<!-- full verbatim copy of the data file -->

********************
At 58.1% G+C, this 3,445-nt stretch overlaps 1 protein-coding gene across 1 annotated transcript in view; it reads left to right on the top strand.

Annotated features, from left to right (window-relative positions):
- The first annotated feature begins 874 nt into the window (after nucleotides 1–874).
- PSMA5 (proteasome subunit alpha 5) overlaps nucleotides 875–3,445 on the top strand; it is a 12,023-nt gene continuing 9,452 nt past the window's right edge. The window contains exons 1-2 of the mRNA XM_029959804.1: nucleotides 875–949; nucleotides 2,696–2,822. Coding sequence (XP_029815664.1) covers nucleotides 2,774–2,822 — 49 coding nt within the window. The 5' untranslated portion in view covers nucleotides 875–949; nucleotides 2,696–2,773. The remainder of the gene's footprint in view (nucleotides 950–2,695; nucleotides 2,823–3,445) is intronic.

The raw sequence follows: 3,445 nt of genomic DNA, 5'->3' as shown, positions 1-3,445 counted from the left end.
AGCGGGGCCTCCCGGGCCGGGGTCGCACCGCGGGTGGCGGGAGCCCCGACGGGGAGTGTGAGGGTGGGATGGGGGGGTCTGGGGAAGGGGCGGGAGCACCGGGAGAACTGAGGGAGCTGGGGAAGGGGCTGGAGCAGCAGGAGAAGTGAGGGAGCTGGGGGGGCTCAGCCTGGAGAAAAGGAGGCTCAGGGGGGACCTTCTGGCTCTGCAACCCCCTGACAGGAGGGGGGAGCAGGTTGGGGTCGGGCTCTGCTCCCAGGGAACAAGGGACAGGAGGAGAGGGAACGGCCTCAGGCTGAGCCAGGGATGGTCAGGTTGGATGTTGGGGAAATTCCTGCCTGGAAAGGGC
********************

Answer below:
At 58.1% G+C, this 3,445-nt stretch overlaps 1 protein-coding gene across 1 annotated transcript in view; it reads left to right on the top strand.

Annotated features, from left to right (window-relative positions):
- The first annotated feature begins 874 nt into the window (after nucleotides 1–874).
- PSMA5 (proteasome subunit alpha 5) overlaps nucleotides 875–3,445 on the top strand; it is a 12,023-nt gene continuing 9,452 nt past the window's right edge. The window contains exons 1-2 of the mRNA XM_029959804.1: nucleotides 875–949; nucleotides 2,696–2,822. Coding sequence (XP_029815664.1) covers nucleotides 2,774–2,822 — 49 coding nt within the window. The 5' untranslated portion in view covers nucleotides 875–949; nucleotides 2,696–2,773. The remainder of the gene's footprint in view (nucleotides 950–2,695; nucleotides 2,823–3,445) is intronic.

The raw sequence follows: 3,445 nt of genomic DNA, 5'->3' as shown, positions 1-3,445 counted from the left end.
AGCGGGGCCTCCCGGGCCGGGGTCGCACCGCGGGTGGCGGGAGCCCCGACGGGGAGTGTGAGGGTGGGATGGGGGGGTCTGGGGAAGGGGCGGGAGCACCGGGAGAACTGAGGGAGCTGGGGAAGGGGCTGGAGCAGCAGGAGAAGTGAGGGAGCTGGGGGGGCTCAGCCTGGAGAAAAGGAGGCTCAGGGGGGACCTTCTGGCTCTGCAACCCCCTGACAGGAGGGGGGAGCAGGTTGGGGTCGGGCTCTGCTCCCAGGGAACAAGGGACAGGAGGAGAGGGAACGGCCTCAGGCTGAGCCAGGGATGGTCAGGTTGGATGTTGGGGAAATTCCTGCCTGGAAAGGGC